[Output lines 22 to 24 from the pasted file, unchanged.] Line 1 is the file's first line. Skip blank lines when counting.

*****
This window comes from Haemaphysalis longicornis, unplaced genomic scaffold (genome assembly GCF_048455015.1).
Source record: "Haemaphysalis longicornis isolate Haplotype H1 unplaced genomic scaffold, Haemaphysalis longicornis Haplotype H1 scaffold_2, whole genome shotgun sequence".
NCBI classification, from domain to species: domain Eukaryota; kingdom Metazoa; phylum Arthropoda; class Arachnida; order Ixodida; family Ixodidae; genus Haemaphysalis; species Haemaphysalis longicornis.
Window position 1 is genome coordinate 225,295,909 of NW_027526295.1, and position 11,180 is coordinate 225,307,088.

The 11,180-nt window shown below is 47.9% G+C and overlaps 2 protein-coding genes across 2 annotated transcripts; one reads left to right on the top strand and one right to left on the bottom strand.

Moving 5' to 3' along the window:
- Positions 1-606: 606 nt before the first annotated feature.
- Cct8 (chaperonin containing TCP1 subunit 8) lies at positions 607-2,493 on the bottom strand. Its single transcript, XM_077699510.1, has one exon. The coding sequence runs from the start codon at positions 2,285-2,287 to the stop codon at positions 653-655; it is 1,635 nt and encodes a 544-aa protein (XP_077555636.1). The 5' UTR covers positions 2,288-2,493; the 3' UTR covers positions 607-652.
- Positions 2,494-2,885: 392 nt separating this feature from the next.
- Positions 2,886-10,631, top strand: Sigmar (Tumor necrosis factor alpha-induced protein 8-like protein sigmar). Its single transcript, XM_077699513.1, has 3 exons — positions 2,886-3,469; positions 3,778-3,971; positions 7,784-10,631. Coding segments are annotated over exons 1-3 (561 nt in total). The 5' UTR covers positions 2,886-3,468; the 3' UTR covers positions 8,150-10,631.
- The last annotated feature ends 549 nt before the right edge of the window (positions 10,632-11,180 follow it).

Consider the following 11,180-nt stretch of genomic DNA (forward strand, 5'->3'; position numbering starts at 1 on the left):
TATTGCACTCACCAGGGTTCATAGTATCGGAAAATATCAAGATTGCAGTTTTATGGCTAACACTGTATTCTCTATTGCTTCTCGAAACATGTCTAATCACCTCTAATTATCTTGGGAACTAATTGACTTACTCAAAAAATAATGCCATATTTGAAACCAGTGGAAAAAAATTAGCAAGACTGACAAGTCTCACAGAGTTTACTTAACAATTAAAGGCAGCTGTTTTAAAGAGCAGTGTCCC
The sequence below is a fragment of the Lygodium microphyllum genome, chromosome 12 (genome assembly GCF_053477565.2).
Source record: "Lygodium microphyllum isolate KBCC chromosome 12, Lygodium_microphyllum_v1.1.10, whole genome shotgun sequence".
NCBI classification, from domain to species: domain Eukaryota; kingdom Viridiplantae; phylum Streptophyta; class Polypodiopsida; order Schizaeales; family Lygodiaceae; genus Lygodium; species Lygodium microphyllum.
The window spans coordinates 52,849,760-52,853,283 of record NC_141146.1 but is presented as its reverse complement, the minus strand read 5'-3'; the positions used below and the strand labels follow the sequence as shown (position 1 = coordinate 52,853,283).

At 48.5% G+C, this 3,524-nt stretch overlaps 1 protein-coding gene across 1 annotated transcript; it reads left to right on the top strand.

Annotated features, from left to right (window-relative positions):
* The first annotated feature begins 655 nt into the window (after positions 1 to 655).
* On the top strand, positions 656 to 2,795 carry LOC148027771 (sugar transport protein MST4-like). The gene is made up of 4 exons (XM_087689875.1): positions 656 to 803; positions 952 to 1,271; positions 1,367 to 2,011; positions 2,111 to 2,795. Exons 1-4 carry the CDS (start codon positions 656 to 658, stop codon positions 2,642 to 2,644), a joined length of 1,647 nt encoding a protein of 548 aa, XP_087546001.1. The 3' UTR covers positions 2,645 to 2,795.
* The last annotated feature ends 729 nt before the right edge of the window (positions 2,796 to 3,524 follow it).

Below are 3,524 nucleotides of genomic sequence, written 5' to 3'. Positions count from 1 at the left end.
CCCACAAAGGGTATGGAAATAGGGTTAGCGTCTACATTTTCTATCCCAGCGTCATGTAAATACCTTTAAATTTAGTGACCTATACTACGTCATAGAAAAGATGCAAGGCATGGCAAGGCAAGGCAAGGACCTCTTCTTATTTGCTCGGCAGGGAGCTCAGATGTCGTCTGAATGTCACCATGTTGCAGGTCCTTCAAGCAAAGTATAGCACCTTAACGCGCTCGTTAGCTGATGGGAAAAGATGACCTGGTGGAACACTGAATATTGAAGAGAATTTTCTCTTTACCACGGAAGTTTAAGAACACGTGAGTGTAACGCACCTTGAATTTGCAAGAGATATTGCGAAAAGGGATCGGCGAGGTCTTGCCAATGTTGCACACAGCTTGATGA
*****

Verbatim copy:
* The last annotated feature ends 729 nt before the right edge of the window (positions 2,796 to 3,524 follow it).

Below are 3,524 nucleotides of genomic sequence, written 5' to 3'. Positions count from 1 at the left end.
CCCACAAAGGGTATGGAAATAGGGTTAGCGTCTACATTTTCTATCCCAGCGTCATGTAAATACCTTTAAATTTAGTGACCTATACTACGTCATAGAAAAGATGCAAGGCATGGCAAGGCAAGGCAAGGACCTCTTCTTATTTGCTCGGCAGGGAGCTCAGATGTCGTCTGAATGTCACCATGTTGCAGGTCCTTCAAGCAAAGTATAGCACCTTAACGCGCTCGTTAGCTGATGGGAAAAGATGACCTGGTGGAACACTGAATATTGAAGAGAATTTTCTCTTTACCACGGAAGTTTAAGAACACGTGAGTGTAACGCACCTTGAATTTGCAAGAGATATTGCGAAAAGGGATCGGCGAGGTCTTGCCAATGTTGCACACAGCTTGATGA